For the legs, you're going to want something that lets the back of the stand lean backwards to hold the phone at an angle. Again, we're going to use slot covers for the legs. You'll use one for each leg.

For me, the optimum angle was going to have the legs resting directly beneath the top bolts. It also happens to give a good strong connection point with very little chance of slippage.

Take your slot covers, and measure what it will take to to have a 90-degree bend at the bottom and rest where you want at the top. For mine, this was just past the first square hole, which was about 7/8 inch below the connection tab - you want to measure this from the connection tab end of things, because that's got to go.

Put your 90-degree bend in the same place on both legs after taking all of your measurements. Dry-fit the legs and make any adjustments needed to the bend, length, etc.

Once you've fit the legs and made sure that everything is good, stick them down with the JB Stik. Let it cure completely (I let it cure overnight) and then make any final tweaks to get the stand sitting flat. Add some more JB if you need to after your adjustments, and let that cure for an hour or so.

Step 5: Sugru It All Up

Time for the Sugru.

I want to make sure my phone is nice is cushioned, and isn't going to get scratched up on this all metal stand, so it's Sugru to the rescue.

I decided since I had the slot covers with holes, that I wanted to keep the holes on the tray. I also decided NOT to Sugru the bolts on the fan, because they just look too cool on their own. Yes, Sugru is a verb. I'm not worried about the bolts scratching my phone, because I have a gel skin on. If you don't have cool bolts, or you just want extra cushion, you can apply a dot of sugru to each bolt head.

Instead of full covering the tray, I made a ladder on it. This will protect the phone in portrait or landscape. I also ran a small lip of it across the front of the metal to help hide the bends at each end of the tray.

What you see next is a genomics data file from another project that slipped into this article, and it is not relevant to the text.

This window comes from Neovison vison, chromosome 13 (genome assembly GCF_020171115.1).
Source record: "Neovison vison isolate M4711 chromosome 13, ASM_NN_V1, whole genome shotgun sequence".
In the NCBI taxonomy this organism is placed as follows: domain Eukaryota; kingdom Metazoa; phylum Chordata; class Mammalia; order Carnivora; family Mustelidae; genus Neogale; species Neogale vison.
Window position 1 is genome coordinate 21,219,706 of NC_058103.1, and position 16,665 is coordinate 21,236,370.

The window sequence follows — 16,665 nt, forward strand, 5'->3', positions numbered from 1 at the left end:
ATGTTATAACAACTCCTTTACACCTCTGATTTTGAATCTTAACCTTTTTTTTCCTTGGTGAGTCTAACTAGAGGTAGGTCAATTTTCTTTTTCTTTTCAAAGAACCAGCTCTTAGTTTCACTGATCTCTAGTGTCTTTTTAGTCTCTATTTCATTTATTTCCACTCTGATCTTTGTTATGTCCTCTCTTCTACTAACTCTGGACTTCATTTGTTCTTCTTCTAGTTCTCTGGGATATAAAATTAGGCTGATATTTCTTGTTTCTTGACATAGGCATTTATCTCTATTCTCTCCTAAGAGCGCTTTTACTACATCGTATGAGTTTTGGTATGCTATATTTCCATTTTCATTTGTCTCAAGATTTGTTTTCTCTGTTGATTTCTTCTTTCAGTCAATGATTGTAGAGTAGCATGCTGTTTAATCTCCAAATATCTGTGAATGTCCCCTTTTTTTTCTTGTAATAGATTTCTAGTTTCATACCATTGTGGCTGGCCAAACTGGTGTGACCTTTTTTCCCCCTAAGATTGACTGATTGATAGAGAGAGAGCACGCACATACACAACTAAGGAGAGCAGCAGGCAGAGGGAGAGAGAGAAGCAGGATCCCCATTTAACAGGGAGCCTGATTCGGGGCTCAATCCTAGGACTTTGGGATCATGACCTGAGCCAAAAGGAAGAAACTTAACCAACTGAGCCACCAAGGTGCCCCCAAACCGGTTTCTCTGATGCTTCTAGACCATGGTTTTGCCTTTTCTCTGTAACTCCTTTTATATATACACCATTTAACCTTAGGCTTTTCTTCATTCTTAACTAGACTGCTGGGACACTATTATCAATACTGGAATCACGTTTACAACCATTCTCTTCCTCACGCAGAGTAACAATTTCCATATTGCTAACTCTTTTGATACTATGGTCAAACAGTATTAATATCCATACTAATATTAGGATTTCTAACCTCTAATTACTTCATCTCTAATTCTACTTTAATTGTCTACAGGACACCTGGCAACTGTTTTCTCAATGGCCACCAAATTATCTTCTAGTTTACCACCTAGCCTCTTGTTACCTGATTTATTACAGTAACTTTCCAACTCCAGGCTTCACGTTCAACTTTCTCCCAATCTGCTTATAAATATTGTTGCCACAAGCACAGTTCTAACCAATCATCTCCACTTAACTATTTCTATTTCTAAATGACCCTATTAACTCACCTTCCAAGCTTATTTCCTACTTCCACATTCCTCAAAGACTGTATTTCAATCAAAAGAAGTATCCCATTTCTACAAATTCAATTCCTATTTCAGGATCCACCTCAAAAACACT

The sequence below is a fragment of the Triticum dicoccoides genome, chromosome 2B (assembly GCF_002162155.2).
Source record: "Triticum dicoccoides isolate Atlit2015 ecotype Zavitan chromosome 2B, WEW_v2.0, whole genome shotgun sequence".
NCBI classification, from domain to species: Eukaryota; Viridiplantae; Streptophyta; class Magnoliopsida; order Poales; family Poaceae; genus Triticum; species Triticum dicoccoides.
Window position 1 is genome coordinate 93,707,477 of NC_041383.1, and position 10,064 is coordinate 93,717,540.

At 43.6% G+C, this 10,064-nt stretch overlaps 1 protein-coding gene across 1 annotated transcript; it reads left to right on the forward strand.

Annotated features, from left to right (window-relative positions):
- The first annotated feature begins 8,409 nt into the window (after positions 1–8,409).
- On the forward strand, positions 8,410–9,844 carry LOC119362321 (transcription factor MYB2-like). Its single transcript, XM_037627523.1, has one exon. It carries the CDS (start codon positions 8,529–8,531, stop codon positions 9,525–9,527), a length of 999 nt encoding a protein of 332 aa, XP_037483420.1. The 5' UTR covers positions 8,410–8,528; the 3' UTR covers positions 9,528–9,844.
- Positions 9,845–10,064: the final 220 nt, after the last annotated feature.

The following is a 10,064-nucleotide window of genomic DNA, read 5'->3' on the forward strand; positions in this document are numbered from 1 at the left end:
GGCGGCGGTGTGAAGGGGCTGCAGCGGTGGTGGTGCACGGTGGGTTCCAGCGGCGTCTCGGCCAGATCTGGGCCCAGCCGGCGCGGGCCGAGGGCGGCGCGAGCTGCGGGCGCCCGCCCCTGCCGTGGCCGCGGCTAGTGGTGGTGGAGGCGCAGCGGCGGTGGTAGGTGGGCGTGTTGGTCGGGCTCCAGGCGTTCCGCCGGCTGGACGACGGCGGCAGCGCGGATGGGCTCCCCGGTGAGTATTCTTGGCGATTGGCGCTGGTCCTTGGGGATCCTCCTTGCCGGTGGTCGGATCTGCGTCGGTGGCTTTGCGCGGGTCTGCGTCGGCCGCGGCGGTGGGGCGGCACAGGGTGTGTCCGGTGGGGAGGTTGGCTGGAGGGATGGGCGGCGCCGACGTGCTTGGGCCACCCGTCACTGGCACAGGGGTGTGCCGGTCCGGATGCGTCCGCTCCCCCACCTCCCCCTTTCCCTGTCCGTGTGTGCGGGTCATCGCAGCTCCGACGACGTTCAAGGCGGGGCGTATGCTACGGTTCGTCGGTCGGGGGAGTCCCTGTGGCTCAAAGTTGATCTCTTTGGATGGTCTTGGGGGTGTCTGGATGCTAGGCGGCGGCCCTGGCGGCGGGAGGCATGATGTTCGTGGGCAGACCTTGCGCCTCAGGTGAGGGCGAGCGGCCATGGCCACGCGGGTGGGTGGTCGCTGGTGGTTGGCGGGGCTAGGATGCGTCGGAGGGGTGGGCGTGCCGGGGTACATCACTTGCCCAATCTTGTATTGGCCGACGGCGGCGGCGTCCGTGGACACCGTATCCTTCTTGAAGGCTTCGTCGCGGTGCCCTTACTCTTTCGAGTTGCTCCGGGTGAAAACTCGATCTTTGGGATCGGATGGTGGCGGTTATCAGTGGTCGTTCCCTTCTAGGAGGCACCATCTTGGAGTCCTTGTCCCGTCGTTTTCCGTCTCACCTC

The rest of the sugru is for feet. I didn't do a lot of measuring, and I don't want the table getting scratched by this industrial stand, so I sugru'd the feet also. Do this by making 4 small, equally-sized balls. You can roll the balls out on a work surface that has been lightly doused with slightly soapy water. You don't want a pond, just a surface that the sugru won't want to adhere to.

Pop all 4 balls onto the bottom of the legs. Stand the stand up on the slightly wet work surface to flatten them out. This will even up any inconsistencies in your bending abilities, and will flatten the balls into feet.

I wanted some extra texture on the feet, so I bent up some thick-ish copper wire to press into the sugru. Be sure you wet your wire before pressing it lightly into the feet. You want this to be a light press so you don't ruin your nice flat feet. Then, for extra grippiness, you'll want to add some small texture to the pads also. Paper towels will work, if you have some rough ones. Anything with a bit of texture will do it - you just want to rough it up a little. I used my fingerprint. That's a pretty grippy texture. I wish I had a gecko.

Step 6: All Finished!

Let the sugru cure for several hours. For me, this meant about 5 hours before I put my phone on the stand to take these pictures. I took it right back off to let it cure for a full 24 hours before use.

Sugru Contest